Farmers in Dorset could face crippling fines or jail if they don’t take health and safety more seriously, an agricultural expert has warned.

William McCarter, of farm insurance specialist Lycetts, fears there is a lack of knowledge within the farming community around health and safety sentencing guidelines, particularly that fines are now based on turnover. 

Agriculture has the worst rate of worker fatal injury at 7.61 per 100,000 people. In the south west there has been seven deaths in the past year – the highest death rate in Britain.

William said: “Health and safety breaches can have very serious, and even fatal, consequences and it is only right that they are dealt with appropriately.

“Anything to improve health and safety in one of the most dangerous industries is certainly welcomed and supported.

But our feedback from farmers suggests many may not fully comprehend how business-critical a breach can be. It is no longer a slap on a wrist and a fine amounting to hundreds of pounds. 

“Farmers who are lax with their health and safety procedures can expect to feel the full force of the law.

“Now a number factors are taken into account when deciding punishment, including the level of culpability, the risk of causing harm and the level of potential harm, and the turnover of the offending business.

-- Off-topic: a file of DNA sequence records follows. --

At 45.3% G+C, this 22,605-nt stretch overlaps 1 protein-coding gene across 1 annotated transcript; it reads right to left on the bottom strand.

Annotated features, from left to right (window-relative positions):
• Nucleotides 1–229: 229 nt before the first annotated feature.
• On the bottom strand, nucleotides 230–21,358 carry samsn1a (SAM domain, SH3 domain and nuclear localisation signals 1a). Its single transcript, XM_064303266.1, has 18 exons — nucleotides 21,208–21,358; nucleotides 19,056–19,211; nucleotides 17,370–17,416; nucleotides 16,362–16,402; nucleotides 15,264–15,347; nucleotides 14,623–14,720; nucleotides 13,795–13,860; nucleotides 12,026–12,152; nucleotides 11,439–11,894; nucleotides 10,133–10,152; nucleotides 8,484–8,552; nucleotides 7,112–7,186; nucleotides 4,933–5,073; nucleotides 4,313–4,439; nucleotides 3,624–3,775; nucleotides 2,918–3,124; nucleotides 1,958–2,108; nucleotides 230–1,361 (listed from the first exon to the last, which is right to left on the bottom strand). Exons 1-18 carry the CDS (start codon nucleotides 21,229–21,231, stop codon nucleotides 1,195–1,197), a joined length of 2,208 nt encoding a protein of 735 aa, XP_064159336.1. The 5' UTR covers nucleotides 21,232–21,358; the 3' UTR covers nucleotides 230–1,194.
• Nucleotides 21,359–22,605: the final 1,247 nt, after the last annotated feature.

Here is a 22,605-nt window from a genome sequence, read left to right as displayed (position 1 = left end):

“These guidelines are meant to act as a deterrent, and farmers should be aware that lapses in judgement, or a failure to take a proactive approach to safety, could cripple their operations.”

A company in the south west was fined £115,000 after a worker fell from height through a fragile skylight and broke his back at a farm.

An investigation by the Health and Safety Executive (HSE) found the company failed to take adequate precautions to prevent workers falling from height. 

There was no edge protection, under-roof netting or boarding provided on site. The company instead relied on an ineffective use of harnesses.

William said: “People’s lives are being put at risk on a daily basis on farms and an accident can have a devastating effect on the victim and their family. Farmers need to prioritise compliance with the health and safety regulations.”

Since February 2016, farming companies with a turnover of up to £2million who are found to have breached the Health and Safety at Work Act 1974 can expect to pay fines of up to £450,000.

Larger businesses with turnovers in excess of £50million can face fines of up to £10million. Individuals found guilty of breaching the law can be handed unlimited fines or face a two-year prison sentence.